Now spread the sauerkraut over the pork and sprinkle it with the caraway seeds. In a small bowl, combine the tomato puree and the rest of the stock or water, and pour the mixture over the sauerkraut. Bring the liquid to a boil once more, then reduce the heat to its lower point, cover the casserole tightly and simmer for 1 hour. Check every now and then to make sure the liquid has not cooked away. Add a little stock or water if it has; the sauerkraut should be moist.
When the pork is tender, combine the sour cream and heavy cream in a mixing bowl. Beat the flour into the cream with a wire whisk, the carefully stir this mixture into the casserole. Simmer for 10 minutes longer. Taste for seasoning. Serve Transylvanian goulash in deep individual plates, accompanied by a bowl of sour cream.
— From Time-Life’s ‘Cooking of Vienna’s Empire’
3 tablespoons butter
3 cups thinly sliced onions
2 1/4 teaspoons salt
1 1/2 teaspoons paprika
1 1/2 to 2 pounds lean round, chuck or rump steak cut into 1-inch cubes
4 1/2 teaspoons paprika
About 3 cups water
Melt butter in a Dutch oven or deep heavy skillet then sauté onions with the salt until golden. Stir in well 1 1/2 teaspoons paprika and meat and simmer covered 1 hour. Add 4 1/2 teaspoons paprika and enough water to just cover meat. Simmer covered 1 hour or until meat is fork tender, adding more water toward the end of cooking time if you want extra gravy. Serve over boiled noodles, mashed potatoes or hot fluffy rice.
— Submitted by Ann Smith
BANANA NUT BREAD
Preheat oven to 350 degrees. Coat an 8-inch baking dish with cooking spray.
2 cups all-purpose flour
2 teaspoons baking powder
3/4 teaspoon salt
1/2 cup (1 stick) light margarine softened
1 cup Splenda Granular No Calorie Sweetener
1/4 cup honey
2 whole large egg
1 teaspoon vanilla
1/2 cup skim milk
2 medium mashed ripe bananas
2/3 cup toasted chopped pecans
Sift together flour, baking powder and salt. Set aside. Beat together margarine, Splenda and honey with an electric mixer until light and fluffy. Add eggs one at a time beating well after each addition. Stir in vanilla. Alternately, stir in flour mixture and milk beginning with and ending with the flour mixture. Fold in mashed bananas and chopped pecans. Spoon batter into the prepared dish and bake until golden brown about 55 - 60 minutes. — Submitted by Ann Smith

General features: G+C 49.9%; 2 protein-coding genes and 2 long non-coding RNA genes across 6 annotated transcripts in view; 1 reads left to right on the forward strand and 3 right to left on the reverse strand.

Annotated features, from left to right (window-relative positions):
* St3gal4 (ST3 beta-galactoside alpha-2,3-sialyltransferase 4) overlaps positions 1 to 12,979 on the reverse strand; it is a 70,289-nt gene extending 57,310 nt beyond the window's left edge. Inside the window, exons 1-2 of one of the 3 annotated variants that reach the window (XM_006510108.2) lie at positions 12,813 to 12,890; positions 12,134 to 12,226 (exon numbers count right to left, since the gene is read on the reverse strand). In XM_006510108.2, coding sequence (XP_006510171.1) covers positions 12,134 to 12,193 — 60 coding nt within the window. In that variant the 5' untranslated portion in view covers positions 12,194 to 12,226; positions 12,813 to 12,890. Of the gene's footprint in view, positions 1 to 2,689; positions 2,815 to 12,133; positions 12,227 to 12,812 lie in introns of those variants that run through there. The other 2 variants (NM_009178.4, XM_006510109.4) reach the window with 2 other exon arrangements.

CRAWFISH CORNBREAD DRESSING
3 tablespoons vegetable oil
1 cup minced onion
1/2 cup green bell pepper, minced
1 toe garlic, smashed and minced
1/4 cup minced celery
1 quart chicken stock
1 tablespoon thyme
1 teaspoon hot sauce
1 teaspoon Worcestershire sauce
8 ounces chopped crawfish tails
1 teaspoon Creole seasoning
3 whole eggs, lightly beaten
1 1/2 quarts crumbled corn bread
Salt and pepper to taste
1/8 cup minced parsley
2 cups Cheddar cheese
1 cup cream-style corn
Sauté onion, pepper, garlic and celery in oil until vegetables are soft and cooked. Add stock, thyme, hot sauce, Worcestershire sauce and crawfish tails; simmer briefly.
Remove from heat and fold in eggs, cornbread, salt and pepper, parsley, corn and cheese.
Bake at 350 degrees in oiled pan for about 25 minutes. Serves 4.
— Submitted by Dora Harrison from Island View Buffet
BLACKENED CHICKEN & SHRIMP
4 chicken breasts
1 pound crawfish tails
1 pound tail-on Shrimp (26/30 count)
2 quarts heavy cream
1/4 cup Paul Prudhomme’s Blackened Redfish Seasoning
3 tablespoons chopped garlic
2 tablespoons butter
Cooked penne noodles
Sauce: Add heavy cream to saucepan, over medium heat; add redfish seasoning, crawfish and garlic, until it comes to a soft boil; turn down heat and reduce mixture by 1/2 or until thickened. Set aside.
Season chicken breast with redfish seasoning, grill until cooked thoroughly. Set aside.
In heated sauté pan, add 2 tablespoons whole butter, 1 tablespoon garlic, shrimp and redfish seasoning to taste. Cook until done. To serve, place chicken and shrimp on platter and top with the cream sauce. Mix all with noodles and serve. Serves 4.
Note: If you are unable to find the specified redfish seasoning, any Cajun blackened spice will do.
— Submitted by Dora Harrison from Chef Nikki Swanier